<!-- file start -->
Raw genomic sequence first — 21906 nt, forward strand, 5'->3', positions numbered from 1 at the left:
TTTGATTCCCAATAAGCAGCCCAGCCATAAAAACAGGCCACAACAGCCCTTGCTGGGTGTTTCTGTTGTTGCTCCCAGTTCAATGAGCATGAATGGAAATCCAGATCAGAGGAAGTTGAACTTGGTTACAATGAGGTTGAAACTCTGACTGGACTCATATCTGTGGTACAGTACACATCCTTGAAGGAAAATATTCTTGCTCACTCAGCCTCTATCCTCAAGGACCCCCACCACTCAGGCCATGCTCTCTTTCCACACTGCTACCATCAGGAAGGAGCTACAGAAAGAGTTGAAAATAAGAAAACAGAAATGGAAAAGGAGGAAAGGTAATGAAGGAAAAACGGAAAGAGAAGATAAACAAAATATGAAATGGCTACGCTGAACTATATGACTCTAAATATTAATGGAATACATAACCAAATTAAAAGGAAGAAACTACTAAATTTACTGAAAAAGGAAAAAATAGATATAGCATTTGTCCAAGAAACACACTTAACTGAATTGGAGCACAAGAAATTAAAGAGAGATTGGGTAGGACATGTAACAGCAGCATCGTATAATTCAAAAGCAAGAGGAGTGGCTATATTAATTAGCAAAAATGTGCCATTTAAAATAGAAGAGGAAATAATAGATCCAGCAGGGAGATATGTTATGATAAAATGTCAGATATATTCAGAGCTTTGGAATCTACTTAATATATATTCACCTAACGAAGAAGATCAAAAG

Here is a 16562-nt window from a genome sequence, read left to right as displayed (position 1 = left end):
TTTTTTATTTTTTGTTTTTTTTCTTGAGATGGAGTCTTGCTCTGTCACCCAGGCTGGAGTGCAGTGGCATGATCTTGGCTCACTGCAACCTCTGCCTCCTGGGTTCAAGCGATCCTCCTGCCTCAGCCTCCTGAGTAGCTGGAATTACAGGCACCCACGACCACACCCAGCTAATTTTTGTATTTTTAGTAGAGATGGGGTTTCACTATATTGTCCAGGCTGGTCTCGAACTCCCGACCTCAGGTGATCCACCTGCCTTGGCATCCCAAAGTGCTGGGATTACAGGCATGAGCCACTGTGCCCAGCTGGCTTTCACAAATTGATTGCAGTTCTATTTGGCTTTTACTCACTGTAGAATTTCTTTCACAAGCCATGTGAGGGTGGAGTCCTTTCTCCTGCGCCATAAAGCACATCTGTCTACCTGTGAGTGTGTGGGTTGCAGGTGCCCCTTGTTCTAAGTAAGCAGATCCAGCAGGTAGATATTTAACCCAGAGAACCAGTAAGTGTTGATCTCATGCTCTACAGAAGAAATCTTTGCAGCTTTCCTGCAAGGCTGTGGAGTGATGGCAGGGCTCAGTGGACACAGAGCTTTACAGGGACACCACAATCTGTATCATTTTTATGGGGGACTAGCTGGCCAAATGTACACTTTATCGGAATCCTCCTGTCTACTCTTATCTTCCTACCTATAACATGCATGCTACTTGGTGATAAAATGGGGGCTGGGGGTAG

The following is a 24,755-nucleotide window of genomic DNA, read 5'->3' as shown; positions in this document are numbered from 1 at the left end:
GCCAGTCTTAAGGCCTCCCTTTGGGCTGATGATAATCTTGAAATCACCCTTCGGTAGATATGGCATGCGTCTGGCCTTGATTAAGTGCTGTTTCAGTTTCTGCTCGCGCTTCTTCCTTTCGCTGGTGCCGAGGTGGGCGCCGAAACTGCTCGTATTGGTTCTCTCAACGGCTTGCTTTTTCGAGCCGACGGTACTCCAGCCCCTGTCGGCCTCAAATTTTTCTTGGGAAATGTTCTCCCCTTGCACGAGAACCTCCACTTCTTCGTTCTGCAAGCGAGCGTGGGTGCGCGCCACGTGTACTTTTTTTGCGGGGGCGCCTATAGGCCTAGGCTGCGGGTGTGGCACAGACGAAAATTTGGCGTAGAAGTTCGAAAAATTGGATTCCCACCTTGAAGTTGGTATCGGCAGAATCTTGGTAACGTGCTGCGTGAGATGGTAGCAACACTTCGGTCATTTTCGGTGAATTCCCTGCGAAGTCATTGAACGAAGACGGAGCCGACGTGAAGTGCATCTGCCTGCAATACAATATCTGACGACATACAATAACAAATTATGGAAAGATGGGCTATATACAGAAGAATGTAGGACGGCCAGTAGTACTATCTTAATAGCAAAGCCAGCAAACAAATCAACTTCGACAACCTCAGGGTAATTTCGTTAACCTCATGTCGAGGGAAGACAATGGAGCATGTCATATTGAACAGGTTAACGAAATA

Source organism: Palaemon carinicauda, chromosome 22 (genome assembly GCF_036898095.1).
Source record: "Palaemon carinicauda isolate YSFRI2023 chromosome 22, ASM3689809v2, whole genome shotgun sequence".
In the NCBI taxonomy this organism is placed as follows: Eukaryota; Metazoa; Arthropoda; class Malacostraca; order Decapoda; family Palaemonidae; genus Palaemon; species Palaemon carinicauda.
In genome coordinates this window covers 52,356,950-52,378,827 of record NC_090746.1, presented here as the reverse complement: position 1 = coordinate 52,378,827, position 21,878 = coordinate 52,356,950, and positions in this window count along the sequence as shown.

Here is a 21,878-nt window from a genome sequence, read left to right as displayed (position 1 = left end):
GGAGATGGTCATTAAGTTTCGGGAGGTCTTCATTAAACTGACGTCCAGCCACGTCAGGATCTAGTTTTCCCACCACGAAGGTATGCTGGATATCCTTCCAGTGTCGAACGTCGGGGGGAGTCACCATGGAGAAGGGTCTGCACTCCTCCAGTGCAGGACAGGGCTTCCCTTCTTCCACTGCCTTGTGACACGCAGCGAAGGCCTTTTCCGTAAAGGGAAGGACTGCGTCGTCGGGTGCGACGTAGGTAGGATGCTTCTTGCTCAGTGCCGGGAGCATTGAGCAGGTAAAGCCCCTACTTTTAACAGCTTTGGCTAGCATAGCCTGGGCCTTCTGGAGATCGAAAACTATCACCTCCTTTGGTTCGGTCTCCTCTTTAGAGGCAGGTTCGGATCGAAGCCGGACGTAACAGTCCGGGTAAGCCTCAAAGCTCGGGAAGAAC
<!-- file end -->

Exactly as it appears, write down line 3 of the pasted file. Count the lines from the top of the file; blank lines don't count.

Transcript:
Here is a 16562-nt window from a genome sequence, read left to right as displayed (position 1 = left end):